Despite a budgetary increase of 32% from $3.381 billion in 2012 to $4.475 billion in 2013, Apple still spends less than 3% of its revenue (net sales total $170.91 billion so far this year) on Research & Development of new products: something that will surely give ammunition to those skeptics who claim less innovation is taking place under Tim Cook’s command than it ever did while Steve Jobs was at Apple’s helm.
While the iPhone 5s is still difficult to get hold of more than three weeks after its debut — particularly if you want a gold or silver model — you shouldn’t have any problem picking up an iPhone 5c at your local Apple store. That’s because the cheaper device isn’t selling anywhere near as much as its high-end sibling.
According to new research from Consumer Intelligence Research Partners (CIRP), the iPhone 5s is currently outselling the iPhone 5c more than two to one.
Researchers from the Georgia Institute of Technology have successfully found a way to sneak malicious iOS apps past Apple’s strict App Store review process that is designed to prevent such software from making its way onto our devices.
The technique used a seemingly innocent app called “Jekyll” that could be updated after approval to carry out harmful actions without triggering security alarms.
A new survey conducted by ChangeWave Research has found that 19% of U.S. consumers say they’re likely to purchase Apple’s much-anticipated “iWatch” if and when it becomes available. The demand has been attributed to “Apple’s track record of delivering ultra-convenient, easy to use products with perceived ‘cool factor’.”
If you sliced apart the average Mac user into separate parts and pieced her together, Frankenstein-style, what would you get? According to research from BlueStacks, the average Mac user is probably an American woman with freckles, long black hair, wearing a t-shirt and sneakers.
“We’ve created a monster,” said BlueStacks marketing VP John Gargiulo. “But she is a very cute monster.”
Sounds like my kind of girl. Sadly, she’s also probably seeing someone already. Sorry, fellas.
Liquid is a productivity helper for OS X. It comes in two flavors – free and paid. The idea is to speed up your information seeking workflow. You find something you need to research, and a few key presses later you’ve got some data. Or a unit conversion. Or, in the paid version, a language translation. It’s got a lot of features.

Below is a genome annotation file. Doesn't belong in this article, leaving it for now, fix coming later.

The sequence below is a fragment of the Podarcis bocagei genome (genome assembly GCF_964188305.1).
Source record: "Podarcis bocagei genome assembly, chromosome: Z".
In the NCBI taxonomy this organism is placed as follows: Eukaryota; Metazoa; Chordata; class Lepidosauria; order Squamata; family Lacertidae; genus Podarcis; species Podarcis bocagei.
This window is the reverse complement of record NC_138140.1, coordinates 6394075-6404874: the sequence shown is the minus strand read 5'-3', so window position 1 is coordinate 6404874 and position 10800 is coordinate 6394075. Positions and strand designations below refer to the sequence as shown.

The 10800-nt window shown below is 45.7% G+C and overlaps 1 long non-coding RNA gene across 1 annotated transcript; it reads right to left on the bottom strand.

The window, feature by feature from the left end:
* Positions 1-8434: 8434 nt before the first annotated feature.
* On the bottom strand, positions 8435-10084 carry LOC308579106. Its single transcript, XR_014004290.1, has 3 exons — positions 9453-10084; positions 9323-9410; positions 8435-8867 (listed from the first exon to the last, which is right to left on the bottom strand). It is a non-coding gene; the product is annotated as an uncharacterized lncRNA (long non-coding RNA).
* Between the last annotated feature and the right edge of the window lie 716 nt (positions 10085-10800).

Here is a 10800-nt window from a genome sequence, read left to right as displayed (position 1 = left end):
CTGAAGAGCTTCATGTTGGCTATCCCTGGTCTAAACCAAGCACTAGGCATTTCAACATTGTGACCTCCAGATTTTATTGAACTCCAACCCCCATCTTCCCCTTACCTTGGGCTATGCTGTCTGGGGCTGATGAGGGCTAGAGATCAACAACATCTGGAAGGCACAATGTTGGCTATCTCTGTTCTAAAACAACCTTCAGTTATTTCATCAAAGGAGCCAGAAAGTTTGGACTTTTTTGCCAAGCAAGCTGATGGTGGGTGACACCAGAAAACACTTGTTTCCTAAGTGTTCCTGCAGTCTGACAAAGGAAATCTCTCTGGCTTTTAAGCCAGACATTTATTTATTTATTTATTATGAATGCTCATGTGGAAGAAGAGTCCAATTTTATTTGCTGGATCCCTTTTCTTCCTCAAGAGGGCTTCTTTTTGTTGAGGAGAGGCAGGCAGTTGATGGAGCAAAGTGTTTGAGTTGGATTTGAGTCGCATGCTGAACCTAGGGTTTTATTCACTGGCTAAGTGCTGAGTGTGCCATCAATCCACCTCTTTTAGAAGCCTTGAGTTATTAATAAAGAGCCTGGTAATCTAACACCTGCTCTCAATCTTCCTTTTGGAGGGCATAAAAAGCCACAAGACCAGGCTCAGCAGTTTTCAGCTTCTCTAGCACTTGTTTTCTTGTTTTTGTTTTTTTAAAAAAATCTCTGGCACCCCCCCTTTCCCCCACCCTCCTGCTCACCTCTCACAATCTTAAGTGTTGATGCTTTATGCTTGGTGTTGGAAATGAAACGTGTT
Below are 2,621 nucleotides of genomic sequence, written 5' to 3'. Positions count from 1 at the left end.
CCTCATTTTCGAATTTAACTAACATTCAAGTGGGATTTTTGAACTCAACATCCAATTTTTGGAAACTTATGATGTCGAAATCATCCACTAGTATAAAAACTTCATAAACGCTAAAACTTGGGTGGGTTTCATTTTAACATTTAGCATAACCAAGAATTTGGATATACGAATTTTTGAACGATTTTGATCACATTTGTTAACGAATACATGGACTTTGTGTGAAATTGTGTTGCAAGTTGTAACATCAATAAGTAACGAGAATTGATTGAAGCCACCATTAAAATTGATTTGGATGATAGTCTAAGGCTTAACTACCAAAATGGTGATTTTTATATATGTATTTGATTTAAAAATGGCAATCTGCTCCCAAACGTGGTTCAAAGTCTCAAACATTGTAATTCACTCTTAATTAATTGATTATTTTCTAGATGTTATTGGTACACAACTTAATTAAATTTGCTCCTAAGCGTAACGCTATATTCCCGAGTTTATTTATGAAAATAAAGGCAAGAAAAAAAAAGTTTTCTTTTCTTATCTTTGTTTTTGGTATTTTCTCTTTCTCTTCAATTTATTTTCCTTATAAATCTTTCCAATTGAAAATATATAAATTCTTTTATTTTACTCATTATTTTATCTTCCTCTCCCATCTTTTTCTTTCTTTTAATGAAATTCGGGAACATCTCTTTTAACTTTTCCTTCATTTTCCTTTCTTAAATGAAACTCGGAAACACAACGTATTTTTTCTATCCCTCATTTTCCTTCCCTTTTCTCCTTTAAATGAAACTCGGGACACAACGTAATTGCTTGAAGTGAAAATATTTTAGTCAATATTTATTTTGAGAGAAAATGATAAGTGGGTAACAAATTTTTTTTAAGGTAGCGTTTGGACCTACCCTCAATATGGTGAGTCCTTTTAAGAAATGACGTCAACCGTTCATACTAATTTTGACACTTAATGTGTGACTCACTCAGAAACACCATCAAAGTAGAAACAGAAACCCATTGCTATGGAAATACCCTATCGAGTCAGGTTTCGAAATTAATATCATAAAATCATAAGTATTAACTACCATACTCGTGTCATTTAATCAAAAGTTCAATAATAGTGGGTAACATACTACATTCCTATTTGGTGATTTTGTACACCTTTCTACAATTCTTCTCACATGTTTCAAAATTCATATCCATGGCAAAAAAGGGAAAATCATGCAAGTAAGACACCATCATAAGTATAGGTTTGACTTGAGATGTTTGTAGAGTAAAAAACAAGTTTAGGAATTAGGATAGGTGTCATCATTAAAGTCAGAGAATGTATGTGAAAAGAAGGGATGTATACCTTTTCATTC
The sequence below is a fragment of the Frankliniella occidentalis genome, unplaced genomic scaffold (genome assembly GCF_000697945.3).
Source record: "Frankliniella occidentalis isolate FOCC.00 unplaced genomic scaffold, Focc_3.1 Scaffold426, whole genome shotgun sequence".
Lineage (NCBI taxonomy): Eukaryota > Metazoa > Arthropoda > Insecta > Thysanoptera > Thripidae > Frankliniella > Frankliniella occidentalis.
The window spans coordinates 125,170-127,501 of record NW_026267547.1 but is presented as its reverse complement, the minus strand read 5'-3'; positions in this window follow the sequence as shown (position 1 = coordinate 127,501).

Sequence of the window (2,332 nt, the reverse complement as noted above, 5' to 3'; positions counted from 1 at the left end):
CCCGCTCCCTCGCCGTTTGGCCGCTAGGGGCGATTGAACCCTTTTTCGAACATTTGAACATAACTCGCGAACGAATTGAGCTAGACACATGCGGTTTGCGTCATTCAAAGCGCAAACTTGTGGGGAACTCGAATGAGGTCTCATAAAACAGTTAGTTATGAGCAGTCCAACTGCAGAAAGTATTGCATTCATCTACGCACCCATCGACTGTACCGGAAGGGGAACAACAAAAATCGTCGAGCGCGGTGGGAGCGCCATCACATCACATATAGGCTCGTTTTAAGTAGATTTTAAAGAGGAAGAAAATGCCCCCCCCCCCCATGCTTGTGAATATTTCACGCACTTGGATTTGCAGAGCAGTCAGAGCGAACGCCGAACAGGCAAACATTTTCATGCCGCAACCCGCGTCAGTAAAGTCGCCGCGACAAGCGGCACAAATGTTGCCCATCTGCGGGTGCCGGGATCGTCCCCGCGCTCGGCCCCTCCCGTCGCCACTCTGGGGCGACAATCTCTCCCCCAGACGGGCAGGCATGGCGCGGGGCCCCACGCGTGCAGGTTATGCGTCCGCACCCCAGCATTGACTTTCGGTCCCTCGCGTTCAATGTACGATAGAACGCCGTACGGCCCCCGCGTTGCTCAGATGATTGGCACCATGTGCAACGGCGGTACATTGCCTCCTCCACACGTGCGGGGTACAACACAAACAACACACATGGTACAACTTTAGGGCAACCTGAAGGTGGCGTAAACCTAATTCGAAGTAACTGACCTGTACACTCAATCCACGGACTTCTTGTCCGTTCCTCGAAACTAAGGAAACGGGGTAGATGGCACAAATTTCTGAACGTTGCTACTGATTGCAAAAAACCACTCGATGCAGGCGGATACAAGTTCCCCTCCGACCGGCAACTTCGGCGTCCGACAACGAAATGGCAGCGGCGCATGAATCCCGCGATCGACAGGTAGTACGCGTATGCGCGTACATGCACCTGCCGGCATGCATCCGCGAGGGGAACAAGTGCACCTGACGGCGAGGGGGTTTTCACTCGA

Wave your hands in the air like you just don’t care
Researchers in the UK have put together a prototype wrist-worn sensor that turns your own hand into a 3D movement controller for almost any device you can think of.
Experts from Newcastle University and the Cambridge-based Microsoft Research used off-the-shelf parts to assemble a sensor that straps to your wrist and detects movement of your arm, hand and fingers. There’s no need for any external sensor, nor for line-of-sight to the device you’re controlling. Everything’s done using the technology you wear.
Plug in your iPhone or iPad and charge it up, and you’ll notice that while the first 80% or so will go by pretty fast, they actually kind of suck at charging up that last 20%, taking a lot more time to do so than it feels like they should.
There’s a reason for this. Charging batteries up to “full” is a complicated process. There’s no real way to tell if a battery is completely “full” so all you can do is measure the voltage, which (and this is a vast simplification) tells you how much resistance is being met when you try to put more electricity into the battery.
That’s why it takes so long for an iPhone to charge that last 20%. It charges full blast until it measures a certain voltage, then goes into what’s called “trickle mode” to slowly allow small sips of electricity into the battery until it thinks, based upon some software calculations, that the battery is more or less full. But a new algotihm could make the time it takes to charge your iPhone or iPad go by a lot faster.
Dr. Andrew K. Przybylski tries to explain why we all mourned Steve Jobs’s death.
Most of us never had the opportunity to meet Steve Jobs, but as Apple fans and users, we knew a lot about the company’s co-founder and former CEO. Even though we didn’t know him personally, we all felt an immense sense of loss when Jobs passed away last October.
In an effort to try to understand why Jobs’s death had such an affect on his fans, Dr. Andrew K. Przybylski from the University of Essex has conducted a three-part study that looks at how we felt connected to Jobs though his devices.
We’re all aware of how popular Apple’s tablet is. It spawns endless lines outside of Apple stores for days after its launch, and it no other tablet is anywhere close to being as successful. Apple’s iPad is so popular in fact, that one in six Hong Kong citizens own the device.